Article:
It may not always make sense for a user that has simply forgotten how to add a seed list to a segmentation to call the marketing software company’s help desk. You may want to think about using a consulting company to assist you, working with your IT team and power users to provide that the internal help. Regardless of what you set up for your users, they will need help starting on Day 1, that is, if you are committed to the user adoption of the new software tool.
CONDUCT PRE-IMPLEMENTATION TRAINING: Many marketing software development companies (i.e. Unica, Aprimo, Alterian, etc…) offer a pre-implementation training option. Usually targeted for your power users, this type of training does and should not get into serious details, but it should give your users just enough information so they are more effective during the implementation and user acceptance testing. This type of training is optional, but more and more software companies are offering it as a way to get a head start. Many times companies find that with a strong implementation team on site, this training happens during the implementation leading up to the formal classroom training.
CONDUCT POWER USER TRAINING: If the power users and the implementation team are working hand-in-hand during the entire implementation, typically the power users will pick up new things during the natural course of the project, but this is no substitute for formal power user training. Often this power user training is where many of the best practices and less frequently used (but not necessarily less important) features will be demonstrated and taught. The goal for a power user at the end of training is to arm them with knowledge so they are able to assist the other general users during the training and maybe even perform some of the training themselves.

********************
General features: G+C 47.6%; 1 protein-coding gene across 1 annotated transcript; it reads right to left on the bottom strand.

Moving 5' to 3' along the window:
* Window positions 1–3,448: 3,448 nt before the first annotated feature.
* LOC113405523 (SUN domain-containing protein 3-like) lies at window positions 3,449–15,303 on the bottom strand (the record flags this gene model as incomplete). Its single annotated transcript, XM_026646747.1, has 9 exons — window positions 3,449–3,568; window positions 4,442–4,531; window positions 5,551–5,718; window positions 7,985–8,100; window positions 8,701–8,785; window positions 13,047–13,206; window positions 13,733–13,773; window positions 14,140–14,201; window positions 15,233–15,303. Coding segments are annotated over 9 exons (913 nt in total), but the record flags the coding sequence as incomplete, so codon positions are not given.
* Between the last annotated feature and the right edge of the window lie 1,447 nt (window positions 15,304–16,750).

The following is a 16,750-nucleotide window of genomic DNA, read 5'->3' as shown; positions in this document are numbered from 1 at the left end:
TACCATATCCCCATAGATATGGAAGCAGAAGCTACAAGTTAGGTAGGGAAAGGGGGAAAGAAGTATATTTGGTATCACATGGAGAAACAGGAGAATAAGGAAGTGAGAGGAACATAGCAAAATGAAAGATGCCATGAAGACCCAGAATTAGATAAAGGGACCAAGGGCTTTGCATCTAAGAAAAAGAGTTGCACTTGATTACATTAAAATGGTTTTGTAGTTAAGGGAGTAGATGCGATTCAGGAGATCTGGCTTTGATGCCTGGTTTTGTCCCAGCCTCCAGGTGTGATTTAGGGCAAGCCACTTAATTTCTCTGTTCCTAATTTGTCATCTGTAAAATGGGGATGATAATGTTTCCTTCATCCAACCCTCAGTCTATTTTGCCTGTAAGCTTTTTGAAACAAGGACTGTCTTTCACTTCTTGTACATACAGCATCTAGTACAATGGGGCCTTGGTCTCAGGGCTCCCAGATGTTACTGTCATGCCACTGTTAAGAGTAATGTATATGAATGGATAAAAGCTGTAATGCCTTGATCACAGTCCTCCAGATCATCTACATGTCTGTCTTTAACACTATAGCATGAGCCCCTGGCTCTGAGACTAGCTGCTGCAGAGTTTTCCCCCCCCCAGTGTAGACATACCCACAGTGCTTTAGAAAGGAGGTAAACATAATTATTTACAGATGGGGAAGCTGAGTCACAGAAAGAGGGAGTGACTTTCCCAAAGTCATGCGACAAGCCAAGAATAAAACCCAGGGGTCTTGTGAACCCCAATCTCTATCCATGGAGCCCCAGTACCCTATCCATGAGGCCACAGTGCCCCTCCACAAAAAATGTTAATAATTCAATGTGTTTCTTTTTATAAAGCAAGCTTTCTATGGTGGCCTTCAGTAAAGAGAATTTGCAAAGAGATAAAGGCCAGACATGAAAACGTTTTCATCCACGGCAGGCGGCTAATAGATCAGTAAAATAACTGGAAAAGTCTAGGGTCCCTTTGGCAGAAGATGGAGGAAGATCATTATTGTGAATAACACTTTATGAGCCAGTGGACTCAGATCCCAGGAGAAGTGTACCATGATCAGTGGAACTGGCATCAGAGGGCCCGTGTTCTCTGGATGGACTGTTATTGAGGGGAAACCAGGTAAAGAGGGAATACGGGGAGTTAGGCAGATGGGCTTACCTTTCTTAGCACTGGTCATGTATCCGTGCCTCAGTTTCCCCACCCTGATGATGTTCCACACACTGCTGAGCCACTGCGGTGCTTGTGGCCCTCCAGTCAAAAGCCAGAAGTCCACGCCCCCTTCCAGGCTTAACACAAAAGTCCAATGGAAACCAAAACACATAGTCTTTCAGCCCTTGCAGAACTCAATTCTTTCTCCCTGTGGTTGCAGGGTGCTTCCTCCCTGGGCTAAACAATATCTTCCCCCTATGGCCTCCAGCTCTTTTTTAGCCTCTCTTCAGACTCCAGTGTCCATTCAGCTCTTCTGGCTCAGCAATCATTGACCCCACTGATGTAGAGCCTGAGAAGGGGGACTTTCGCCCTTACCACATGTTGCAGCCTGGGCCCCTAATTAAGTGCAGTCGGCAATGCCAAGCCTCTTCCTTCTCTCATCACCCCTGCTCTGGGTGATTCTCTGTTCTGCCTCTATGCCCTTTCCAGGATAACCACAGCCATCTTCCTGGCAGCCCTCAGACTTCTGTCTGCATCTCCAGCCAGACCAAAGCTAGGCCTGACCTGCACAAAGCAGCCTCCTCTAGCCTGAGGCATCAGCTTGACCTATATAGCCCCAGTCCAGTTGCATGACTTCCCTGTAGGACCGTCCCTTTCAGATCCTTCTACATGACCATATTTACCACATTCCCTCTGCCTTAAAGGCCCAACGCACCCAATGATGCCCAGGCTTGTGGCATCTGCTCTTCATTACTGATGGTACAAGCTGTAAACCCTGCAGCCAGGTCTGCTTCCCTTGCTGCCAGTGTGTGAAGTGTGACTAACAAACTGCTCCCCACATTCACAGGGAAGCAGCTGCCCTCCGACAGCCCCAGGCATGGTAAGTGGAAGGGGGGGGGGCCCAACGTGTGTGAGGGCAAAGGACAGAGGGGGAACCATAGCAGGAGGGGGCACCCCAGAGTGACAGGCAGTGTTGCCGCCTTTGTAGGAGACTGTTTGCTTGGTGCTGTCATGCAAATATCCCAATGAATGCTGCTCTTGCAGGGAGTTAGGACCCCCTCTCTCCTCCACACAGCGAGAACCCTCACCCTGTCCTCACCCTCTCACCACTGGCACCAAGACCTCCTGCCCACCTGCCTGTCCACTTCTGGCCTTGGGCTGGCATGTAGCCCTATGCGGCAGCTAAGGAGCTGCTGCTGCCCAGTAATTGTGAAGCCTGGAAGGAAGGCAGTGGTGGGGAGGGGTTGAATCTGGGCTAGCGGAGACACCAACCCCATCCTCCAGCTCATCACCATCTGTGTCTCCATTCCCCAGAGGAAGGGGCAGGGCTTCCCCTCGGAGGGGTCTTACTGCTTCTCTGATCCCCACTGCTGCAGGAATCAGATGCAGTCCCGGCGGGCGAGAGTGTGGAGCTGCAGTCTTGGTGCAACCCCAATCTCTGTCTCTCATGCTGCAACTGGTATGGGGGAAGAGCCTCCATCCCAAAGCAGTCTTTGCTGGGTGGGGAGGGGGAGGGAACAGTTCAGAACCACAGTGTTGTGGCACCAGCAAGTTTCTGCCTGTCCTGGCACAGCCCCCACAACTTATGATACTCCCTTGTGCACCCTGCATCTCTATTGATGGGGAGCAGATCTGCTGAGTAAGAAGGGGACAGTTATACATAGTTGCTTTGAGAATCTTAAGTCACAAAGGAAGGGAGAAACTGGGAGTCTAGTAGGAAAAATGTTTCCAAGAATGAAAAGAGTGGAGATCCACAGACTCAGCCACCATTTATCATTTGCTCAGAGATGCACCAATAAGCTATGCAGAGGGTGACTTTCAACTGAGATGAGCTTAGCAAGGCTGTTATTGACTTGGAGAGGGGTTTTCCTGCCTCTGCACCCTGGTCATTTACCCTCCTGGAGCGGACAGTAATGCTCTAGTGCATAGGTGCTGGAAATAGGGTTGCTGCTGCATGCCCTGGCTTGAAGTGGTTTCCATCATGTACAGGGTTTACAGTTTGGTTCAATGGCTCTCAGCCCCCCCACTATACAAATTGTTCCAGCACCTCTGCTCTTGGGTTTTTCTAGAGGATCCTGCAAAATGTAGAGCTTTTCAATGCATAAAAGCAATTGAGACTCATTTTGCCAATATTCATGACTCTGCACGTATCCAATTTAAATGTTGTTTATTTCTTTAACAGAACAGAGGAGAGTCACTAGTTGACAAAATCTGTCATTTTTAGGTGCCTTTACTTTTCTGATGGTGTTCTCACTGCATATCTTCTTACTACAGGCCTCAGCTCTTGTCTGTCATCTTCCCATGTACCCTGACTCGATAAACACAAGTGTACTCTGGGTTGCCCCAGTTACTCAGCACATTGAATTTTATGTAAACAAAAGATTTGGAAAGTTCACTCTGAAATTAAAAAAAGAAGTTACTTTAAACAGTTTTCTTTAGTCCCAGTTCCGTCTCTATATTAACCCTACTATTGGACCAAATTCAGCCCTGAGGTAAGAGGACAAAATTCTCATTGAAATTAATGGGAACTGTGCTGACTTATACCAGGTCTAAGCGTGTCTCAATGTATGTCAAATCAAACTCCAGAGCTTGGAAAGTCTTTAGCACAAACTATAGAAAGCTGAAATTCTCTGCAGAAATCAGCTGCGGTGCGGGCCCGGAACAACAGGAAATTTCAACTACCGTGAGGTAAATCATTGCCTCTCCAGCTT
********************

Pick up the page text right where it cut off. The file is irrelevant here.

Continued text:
CONDUCT POST-IMPLEMENTATION TRAINING: After the implementation, user acceptance testing and power user training is complete, users will begin to use the new software tool. This training will cover the basics and it’s important that users shouldn’t feel overwhelmed at the end, otherwise your adoption will suffer. As previously mentioned, some the power users should be able to conduct this training on their own.
CONTINUED USER EDUCATION: Employees come and go so be prepared and make a plan to educate new users as they come on to your team. Also, you will need to consider providing advanced education for your current users. There are many options to help with this like: using an outside company, attending software conferences, working with your power users to provide the training, or relying on self-training. However, you need to decide what the right type of training is for your team and how that training fits in with the future plans of your marketing software.
In this blog I have introduced you to our general Marketing Technology User Adoption Framework. It should be thought of as a guide to help ensure your investment in your marketing software implementation is used by your marketing group. To fully leverage this framework it should be customized by an experienced individual who can help tailor it to your company’s needs.
Bottom line, this is all about change management and how you will help your users succeed. In the end, by helping your users become successful with their new software, your implementation has a much higher rate of success!!